Create Account | Sign In: Author or Forum

 
 
News  |  Journals  |  Conferences  |  Blogs  |  Articles  |  Forums  |  Twitter    
 

 Headlines:

 

Category: Infections | AIDS | Nursing | Orthopedics | Surgery | Journal

Back to Journal Articles

Simple Plastic Glasses Can Protect Orthopedic Surgeons

Last Updated: May 08, 2009.

 

No need for special equipment to protect against conjunctival contamination

Share |

Comments: (0)

Tell-a-Friend

 

  Related
 
Orthopedic surgeons can best protect themselves from conjunctival contamination during surgery with simple, disposable plastic glasses, according to a study published in the May issue of the Journal of Bone and Joint Surgery.

FRIDAY, May 8 (HealthDay News) -- Orthopedic surgeons can best protect themselves from conjunctival contamination during surgery with simple, disposable plastic glasses, according to a study published in the May issue of the Journal of Bone and Joint Surgery.

Alfred A. Mansour III, M.D., and colleagues at Vanderbilt University Medical Center in Nashville, Tenn., conducted a study of five different methods of eye protection, as well as no protection, using a simulation model with a mannequin's head in the position of a surgeon's head during femoral osteopathy, performed on cadaver thighs. Contamination of the conjunctiva was tested using modern prescription glasses, standard surgical telescopic loupes, disposable plastic glasses, hard plastic contoured glasses, a facemask and eye shield combination, and a control group with no eye protection.

Although no single method was completely effective, the best results were obtained from using disposable plastic glasses, which yielded a conjunctival contamination rate of just 3 percent versus 17 percent for hard plastic glasses, 30 percent for the facemask and eye shield, 50 percent for the loupes and 83 percent for the control and prescription glasses groups, the researchers discovered.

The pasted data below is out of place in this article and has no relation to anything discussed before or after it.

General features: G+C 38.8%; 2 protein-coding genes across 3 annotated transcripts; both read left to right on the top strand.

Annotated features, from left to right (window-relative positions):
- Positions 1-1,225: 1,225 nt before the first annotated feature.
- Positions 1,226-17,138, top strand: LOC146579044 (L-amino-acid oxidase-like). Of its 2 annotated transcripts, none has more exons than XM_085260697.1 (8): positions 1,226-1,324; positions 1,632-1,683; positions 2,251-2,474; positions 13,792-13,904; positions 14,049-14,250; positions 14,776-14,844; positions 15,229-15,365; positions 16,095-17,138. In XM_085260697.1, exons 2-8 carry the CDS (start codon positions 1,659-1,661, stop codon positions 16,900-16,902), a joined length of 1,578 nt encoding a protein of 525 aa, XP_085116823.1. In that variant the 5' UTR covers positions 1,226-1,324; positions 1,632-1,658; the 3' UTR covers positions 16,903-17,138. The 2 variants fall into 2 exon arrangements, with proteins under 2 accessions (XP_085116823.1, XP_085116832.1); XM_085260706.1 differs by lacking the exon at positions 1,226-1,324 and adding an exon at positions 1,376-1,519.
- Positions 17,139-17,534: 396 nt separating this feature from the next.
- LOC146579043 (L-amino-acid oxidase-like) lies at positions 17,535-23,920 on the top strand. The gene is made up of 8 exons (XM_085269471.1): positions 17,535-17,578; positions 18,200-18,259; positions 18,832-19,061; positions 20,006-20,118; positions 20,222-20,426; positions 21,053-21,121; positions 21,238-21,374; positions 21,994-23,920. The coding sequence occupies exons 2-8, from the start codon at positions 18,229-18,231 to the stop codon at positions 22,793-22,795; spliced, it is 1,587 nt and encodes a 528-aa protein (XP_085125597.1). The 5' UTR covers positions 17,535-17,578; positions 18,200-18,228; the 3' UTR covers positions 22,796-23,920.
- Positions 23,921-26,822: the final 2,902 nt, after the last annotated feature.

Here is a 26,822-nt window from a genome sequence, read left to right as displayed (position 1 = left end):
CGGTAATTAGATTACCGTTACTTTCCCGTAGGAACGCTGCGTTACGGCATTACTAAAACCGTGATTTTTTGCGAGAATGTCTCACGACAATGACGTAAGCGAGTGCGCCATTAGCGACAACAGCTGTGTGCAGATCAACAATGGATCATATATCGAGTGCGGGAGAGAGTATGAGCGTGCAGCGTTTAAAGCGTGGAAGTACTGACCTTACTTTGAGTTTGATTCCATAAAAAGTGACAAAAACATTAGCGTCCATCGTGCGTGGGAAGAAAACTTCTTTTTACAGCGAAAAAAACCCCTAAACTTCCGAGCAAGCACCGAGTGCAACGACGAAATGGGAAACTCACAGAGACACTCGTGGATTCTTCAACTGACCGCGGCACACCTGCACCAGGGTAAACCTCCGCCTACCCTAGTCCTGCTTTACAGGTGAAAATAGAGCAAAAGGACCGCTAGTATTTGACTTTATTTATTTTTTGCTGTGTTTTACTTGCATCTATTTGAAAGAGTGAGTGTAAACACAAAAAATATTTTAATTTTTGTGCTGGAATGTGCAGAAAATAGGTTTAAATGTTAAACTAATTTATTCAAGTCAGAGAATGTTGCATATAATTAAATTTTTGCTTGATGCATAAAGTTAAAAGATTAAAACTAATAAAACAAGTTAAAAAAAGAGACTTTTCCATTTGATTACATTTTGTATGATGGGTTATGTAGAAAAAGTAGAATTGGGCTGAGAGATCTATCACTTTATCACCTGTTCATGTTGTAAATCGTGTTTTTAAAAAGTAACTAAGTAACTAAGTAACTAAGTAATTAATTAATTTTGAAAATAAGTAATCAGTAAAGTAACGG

"We do not recommend that prescription glasses be used as sole eye protection during surgical procedures, especially those involving a high rate of debris expulsion from the wound," the authors write."

Abstract
Full Text (subscription or payment may be required)

Copyright © 2009 ScoutNews, LLC. All rights reserved.


Previous: Triple-Reassortant Swine Virus Seen Since 2005 in US Next: Low Intake of Vitamins A and C May Increase Risk of Asthma

Reader comments on this article are listed below. Review our comments policy.


Submit your opinion:

Name:

Email:

Location:

URL:

Remember my personal information

Notify me of follow-up comments?

advertisement.gif (61x7 -- 0 bytes)
 

Are you a Doctor, Pharmacist, PA or a Nurse?

Join the Doctors Lounge online medical community

  • Editorial activities: Publish, peer review, edit online articles.

  • Ask a Doctor Teams: Respond to patient questions and discuss challenging presentations with other members.

Doctors Lounge Membership Application

 
     

 advertisement.gif (61x7 -- 0 bytes)

 

 

Useful Sites
MediLexicon
  Tools & Services: Follow DoctorsLounge on Twitter Follow us on Twitter | RSS News | Newsletter | Contact us
Copyright © 2001-2014
Doctors Lounge.
All rights reserved.

Medical Reference:
Diseases | Symptoms
Drugs | Labs | Procedures
Software | Tutorials

Advertising
Links | Humor
Forum Archive
CME | Conferences

Privacy Statement
Terms & Conditions
Editorial Board
About us | Email

This website is certified by Health On the Net Foundation. Click to verify. This site complies with the HONcode standard for trustworthy health information:
verify here.